1989 - New Lives, New Truisms
Oct 03, 2012
German Unification Symposium / Hertie Lecture at the GHI | Speaker: Ingo Schulze
Born in Dresden in 1962, in the then German Democratic Republic, Ingo Schulze studied philology at the University of Jena. He has published more than twenty novels and short story collections, which have been translated into more than 30 languages. The English translations include Adam and Evelyn, New Lives, and Simple Stories. Ingo Schulze is a member of the German Academy of Language and Literature in Darmstadt and the Academy of Arts in Berlin, where he has served as a director of the literature section since 2010. He lives in Berlin.
The Hertie Lecture and German Unification Symposium is generously supported by the Hertie Foundation.
The German Historical Institute's 2012 Hertie Lecture was delivered by Ingo Schulze on the topic "1989: New Lives, New Truisms." Schulze began the lecture by relating that when he travels abroad he is often asked where he was when the Berlin wall fell on November 9, 1989. He argued, however, that a different date was far more important than the iconic fall of the wall on November 9, 1989, or German unification on October 3, 1990. This was October 9, 1989, which Schulze called "the day of decision." The so-called Monday Demonstrations had been taking place in Leipzig for several weeks. Schulze himself had participated for the first time on October 2, when the demonstration had been stopped along the Ringstrasse by a police cordon. Later that week, during the official celebrations of the GDR's 40th anniversary on October 7, counter-demonstrators critical of the regime had been brutally beaten by the police in Berlin and other cities. As a result, everyone feared a violent crackdown on the Leipzig Montagsdemonstration on the following Monday, October 9. But, to everyone's surprise, 70,000 people mustered the courage to join the demonstration and the authorities did not intervene. Schulze describes this as the "breaking of the dam," which gave birth to the peaceful revolution of 1989; from this point onward, "everything seemed possible." The fall of the wall was simply one of the consequences of the complete transformation of the political situation.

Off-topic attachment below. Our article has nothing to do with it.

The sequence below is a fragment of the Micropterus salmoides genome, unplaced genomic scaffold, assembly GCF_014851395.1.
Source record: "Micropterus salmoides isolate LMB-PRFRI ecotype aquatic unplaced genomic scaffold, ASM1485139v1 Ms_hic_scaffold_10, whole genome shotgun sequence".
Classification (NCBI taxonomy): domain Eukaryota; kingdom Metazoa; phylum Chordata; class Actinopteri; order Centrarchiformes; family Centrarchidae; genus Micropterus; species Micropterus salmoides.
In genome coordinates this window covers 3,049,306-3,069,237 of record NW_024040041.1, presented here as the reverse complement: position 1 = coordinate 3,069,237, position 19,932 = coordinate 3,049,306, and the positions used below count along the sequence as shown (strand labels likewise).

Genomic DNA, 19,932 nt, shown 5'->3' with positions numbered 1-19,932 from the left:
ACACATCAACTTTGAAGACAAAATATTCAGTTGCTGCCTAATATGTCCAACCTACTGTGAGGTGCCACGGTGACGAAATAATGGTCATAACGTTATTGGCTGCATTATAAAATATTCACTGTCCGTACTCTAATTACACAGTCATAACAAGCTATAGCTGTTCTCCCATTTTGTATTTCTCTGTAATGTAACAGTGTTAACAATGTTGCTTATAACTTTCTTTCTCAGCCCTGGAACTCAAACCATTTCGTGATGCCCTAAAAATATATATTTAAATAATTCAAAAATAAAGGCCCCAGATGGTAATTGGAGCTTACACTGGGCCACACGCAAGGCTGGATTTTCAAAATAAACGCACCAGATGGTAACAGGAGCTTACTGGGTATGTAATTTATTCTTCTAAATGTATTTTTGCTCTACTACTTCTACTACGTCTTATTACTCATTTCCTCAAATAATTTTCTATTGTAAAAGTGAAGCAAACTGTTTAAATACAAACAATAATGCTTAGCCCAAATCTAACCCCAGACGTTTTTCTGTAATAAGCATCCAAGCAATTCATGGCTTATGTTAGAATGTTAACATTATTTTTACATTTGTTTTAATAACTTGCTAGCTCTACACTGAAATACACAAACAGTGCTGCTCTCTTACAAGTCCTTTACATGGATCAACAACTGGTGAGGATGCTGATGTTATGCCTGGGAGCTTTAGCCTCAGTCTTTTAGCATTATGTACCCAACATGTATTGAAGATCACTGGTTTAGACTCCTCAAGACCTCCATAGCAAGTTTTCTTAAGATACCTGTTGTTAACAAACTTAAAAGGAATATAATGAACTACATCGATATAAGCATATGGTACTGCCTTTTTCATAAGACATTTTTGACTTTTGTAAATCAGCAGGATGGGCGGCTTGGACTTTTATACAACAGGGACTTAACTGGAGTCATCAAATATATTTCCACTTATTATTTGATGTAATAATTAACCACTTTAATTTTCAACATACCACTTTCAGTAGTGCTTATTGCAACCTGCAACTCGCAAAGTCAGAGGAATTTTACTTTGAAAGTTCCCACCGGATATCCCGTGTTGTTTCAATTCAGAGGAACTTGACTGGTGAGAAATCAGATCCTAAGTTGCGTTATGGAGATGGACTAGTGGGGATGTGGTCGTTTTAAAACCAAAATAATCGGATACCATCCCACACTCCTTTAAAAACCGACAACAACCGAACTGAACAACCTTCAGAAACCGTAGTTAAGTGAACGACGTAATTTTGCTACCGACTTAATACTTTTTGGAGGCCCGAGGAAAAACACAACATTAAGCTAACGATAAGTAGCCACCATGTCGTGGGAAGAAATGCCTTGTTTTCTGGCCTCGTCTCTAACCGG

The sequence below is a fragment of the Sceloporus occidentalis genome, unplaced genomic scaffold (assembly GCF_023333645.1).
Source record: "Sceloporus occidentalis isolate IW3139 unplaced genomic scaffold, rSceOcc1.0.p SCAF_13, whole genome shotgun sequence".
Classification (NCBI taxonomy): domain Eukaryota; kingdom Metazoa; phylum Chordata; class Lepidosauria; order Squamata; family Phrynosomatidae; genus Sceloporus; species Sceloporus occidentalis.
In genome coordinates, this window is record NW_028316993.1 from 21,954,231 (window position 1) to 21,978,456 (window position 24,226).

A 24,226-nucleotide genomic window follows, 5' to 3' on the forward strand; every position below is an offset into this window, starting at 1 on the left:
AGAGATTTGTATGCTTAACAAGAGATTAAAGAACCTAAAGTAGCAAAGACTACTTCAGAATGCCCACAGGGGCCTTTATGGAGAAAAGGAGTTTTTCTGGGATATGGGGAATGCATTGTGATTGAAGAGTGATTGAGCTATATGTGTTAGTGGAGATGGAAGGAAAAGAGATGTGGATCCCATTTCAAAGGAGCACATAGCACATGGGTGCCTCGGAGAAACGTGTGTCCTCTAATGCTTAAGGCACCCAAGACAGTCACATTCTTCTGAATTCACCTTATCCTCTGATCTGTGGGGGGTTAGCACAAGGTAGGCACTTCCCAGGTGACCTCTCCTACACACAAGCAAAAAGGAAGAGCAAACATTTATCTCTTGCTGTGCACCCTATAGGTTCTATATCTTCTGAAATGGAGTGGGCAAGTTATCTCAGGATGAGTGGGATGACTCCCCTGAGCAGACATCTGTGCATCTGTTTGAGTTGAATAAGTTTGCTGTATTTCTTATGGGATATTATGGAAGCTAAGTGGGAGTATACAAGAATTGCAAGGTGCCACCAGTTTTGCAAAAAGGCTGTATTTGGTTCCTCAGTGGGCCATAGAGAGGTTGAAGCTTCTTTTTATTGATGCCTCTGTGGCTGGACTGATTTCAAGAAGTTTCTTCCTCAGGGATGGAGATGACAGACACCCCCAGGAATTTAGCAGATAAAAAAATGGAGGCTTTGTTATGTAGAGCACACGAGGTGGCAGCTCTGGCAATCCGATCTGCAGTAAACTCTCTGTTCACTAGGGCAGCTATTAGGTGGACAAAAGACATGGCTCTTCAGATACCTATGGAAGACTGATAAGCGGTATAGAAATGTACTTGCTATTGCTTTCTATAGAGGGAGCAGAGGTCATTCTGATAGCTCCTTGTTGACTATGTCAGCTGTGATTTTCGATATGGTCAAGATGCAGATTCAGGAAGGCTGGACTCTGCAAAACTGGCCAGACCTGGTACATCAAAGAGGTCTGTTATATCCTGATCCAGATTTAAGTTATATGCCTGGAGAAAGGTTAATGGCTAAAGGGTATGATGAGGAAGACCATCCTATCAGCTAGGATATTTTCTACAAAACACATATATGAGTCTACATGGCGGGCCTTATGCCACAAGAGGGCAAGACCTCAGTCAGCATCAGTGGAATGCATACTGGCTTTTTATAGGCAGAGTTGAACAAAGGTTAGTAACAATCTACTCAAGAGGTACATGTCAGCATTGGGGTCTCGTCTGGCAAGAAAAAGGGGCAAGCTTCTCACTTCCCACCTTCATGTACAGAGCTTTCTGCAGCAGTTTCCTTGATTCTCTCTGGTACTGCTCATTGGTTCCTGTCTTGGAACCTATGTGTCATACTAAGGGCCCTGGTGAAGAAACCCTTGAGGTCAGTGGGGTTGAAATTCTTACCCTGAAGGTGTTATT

While many of those who had been at the forefront of challenging the regime hoped that the time had come to construct a "socialism with a human face," events took a very different turn. According to Schulze, the outcome of the GDR's first free elections, in March 1990, was largely determined by West German Chancellor Helmut Kohl's decision to join forces with the Eastern CDU, previously one of the "block parties" loyal to the communist SED. While the coalition of East German civic activists, Bündnis 90, garnered only 2.9% of the vote, the CDU received 40.8%, almost twice as much as the next-strongest party, the SPD at 21.9%. This set in motion the unification of Germany under the aegis of West Germany. Schulze argued that the introduction of the DM predictably spelled the end of East German industries and noted that GDR citizens did not receive a single cent from the Treuhand's liquidation of East German industrial infrastructure. Privatization triumphed.